For dessert, s'mores on the grill and oh yeah--the aunt had a batch of cookie dough ready to go in the fridge. I stood in the kitchen and professed that I couldn't possibly eat another bite. By the time the warm cookies made it to the livingroom, I had already polished off a half.

We slept well that night. After weeks of running around, I was ready for bed by 10 and slept like a log. When I woke up the house was quiet except for our aunt, padding around in the kitchen, baking--BAKING, I TELL YOU--a black raspberry coffee cake for our breakfast. I should have known then what we were in for. Note from the Boo: It had CHOCOLATE in it, yo.

In an attempt to get food off of our minds for FIVE MINUTES, we piled into the car and headed out to the beach. It was lovely, wasn't it--lying under the blue skies, watching (but going nowhere near) the surf, smelling the salt and noodling our toes around in the hot sand? The beach was mostly empty for probably one of the last days of the impending summer before the masses descend in their marc jacobs sunglasses, malia mills bikinis, packing shrimp salad from the barefoot contessa...

There's something about the beach air that even if you've had eggs and toast and cheese and jam and coffeecake a few short hours before, makes you hungry. We had planned to hold out until dinner but after an hour on the sand our stomachs were grumbling and we just had to stop at the deli where they make the best italian hoagies this side of...wherever italian hoagies were born. We cut them up into little bite sized pieces (since everyone knows that releases the calories into the air) and nibbled out on the deck. Let me say that whoever thought to put artichokes on a roast beef sandwich is a genius and I'd like to shake his hand.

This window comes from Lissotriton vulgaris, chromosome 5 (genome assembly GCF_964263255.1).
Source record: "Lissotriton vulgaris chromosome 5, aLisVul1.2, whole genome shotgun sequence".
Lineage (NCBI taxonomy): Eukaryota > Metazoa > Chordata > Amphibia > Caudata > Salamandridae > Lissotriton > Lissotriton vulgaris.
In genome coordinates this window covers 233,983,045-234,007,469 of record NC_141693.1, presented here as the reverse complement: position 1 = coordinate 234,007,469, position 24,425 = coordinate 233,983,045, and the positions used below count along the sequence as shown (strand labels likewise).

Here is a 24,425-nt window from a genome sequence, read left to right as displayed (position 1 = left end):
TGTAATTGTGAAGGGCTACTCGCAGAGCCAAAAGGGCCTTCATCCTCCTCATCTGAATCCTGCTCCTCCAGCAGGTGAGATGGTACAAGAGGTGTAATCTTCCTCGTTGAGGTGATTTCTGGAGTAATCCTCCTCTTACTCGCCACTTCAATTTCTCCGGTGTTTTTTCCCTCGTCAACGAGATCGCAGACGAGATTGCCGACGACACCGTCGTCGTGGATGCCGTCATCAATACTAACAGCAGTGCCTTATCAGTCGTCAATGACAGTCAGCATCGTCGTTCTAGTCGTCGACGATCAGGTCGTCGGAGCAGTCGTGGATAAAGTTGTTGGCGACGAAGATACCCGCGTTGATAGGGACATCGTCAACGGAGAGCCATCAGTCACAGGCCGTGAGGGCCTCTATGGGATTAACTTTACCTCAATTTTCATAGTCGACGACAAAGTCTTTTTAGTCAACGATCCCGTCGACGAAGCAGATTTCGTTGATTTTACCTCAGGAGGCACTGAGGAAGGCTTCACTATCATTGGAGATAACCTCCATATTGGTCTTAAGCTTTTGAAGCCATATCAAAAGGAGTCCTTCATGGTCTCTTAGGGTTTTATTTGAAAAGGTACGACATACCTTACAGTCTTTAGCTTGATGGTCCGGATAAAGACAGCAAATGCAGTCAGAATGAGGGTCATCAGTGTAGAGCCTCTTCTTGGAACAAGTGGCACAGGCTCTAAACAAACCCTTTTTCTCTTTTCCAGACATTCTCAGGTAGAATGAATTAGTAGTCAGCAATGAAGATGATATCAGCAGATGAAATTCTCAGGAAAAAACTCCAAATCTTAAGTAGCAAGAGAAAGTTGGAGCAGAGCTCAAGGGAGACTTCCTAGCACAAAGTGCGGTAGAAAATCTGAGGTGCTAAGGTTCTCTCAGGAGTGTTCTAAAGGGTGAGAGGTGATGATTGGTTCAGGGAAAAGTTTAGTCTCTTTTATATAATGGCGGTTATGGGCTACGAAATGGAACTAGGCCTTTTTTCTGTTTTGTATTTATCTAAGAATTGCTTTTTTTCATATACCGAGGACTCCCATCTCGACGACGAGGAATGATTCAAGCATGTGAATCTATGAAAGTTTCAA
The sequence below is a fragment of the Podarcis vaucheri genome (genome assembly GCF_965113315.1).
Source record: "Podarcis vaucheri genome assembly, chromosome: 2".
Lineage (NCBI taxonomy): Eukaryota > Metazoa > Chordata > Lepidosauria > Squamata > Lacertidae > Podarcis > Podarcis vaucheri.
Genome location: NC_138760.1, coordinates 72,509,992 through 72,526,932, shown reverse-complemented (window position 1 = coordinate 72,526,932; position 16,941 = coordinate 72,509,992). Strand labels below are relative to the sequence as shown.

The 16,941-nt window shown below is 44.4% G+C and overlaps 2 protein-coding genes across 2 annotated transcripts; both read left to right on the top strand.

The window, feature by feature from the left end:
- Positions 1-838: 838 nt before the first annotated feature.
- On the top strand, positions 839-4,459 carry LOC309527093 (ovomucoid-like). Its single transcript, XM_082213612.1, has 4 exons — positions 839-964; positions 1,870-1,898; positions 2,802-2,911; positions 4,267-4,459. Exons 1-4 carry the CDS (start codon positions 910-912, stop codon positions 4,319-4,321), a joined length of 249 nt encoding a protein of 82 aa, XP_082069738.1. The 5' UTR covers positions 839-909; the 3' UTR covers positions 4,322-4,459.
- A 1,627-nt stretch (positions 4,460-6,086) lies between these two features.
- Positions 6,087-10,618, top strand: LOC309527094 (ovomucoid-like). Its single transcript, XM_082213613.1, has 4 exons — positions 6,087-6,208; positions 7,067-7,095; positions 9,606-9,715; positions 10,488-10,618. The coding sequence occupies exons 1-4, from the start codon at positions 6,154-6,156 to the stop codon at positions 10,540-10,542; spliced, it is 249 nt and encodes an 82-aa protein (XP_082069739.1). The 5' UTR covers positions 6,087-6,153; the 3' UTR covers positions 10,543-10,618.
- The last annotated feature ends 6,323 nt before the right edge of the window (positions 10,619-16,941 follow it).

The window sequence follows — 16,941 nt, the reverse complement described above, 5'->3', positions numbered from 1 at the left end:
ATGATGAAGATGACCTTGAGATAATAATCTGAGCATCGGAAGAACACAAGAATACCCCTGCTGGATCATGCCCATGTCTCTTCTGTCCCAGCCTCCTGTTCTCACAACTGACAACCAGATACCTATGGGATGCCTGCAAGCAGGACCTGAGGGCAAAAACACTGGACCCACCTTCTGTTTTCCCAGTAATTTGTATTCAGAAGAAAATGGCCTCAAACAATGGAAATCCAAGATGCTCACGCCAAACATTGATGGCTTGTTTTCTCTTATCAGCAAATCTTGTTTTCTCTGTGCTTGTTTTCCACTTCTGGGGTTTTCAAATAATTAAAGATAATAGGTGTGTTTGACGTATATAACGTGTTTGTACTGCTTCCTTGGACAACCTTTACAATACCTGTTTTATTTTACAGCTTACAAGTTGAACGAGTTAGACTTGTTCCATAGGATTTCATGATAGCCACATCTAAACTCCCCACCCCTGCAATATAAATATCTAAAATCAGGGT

And then it was time to start dinner.
Ribs from Esposito's, perfectly done spice-rubbed chicken, all made by our uncle the Pit Master, salad with vinaigrette, roasted potatoes, and garlic bread. Oh, and one of the best blueberry crisps ever. Don't you agree?
After bagels and lox the next morning ('neath the sun, naturally), the Aunt announced we had to do SOME kind of activity lest we spend the entire weekend lying on the floor, groaning 'pass me just one more of those ribs'. So off we set to take a nature walk on a trail next to the duck pond we used to go to all the time when we were little. It took about fifteen seconds of watching the overfed birds paddle around before conversation turned to duck. As in--"How hard do you think it would be to catch that fat one over there?" and "I bet grilled duck would be good." "Peking duck is still my favorite." "I have this great recipe for duck with port sauce and sour cherries," "How about fried baby duckling? Nice and crispy...." It's an illness, Boo. And we have clearly inherited it.

Home we went to start the pizza process.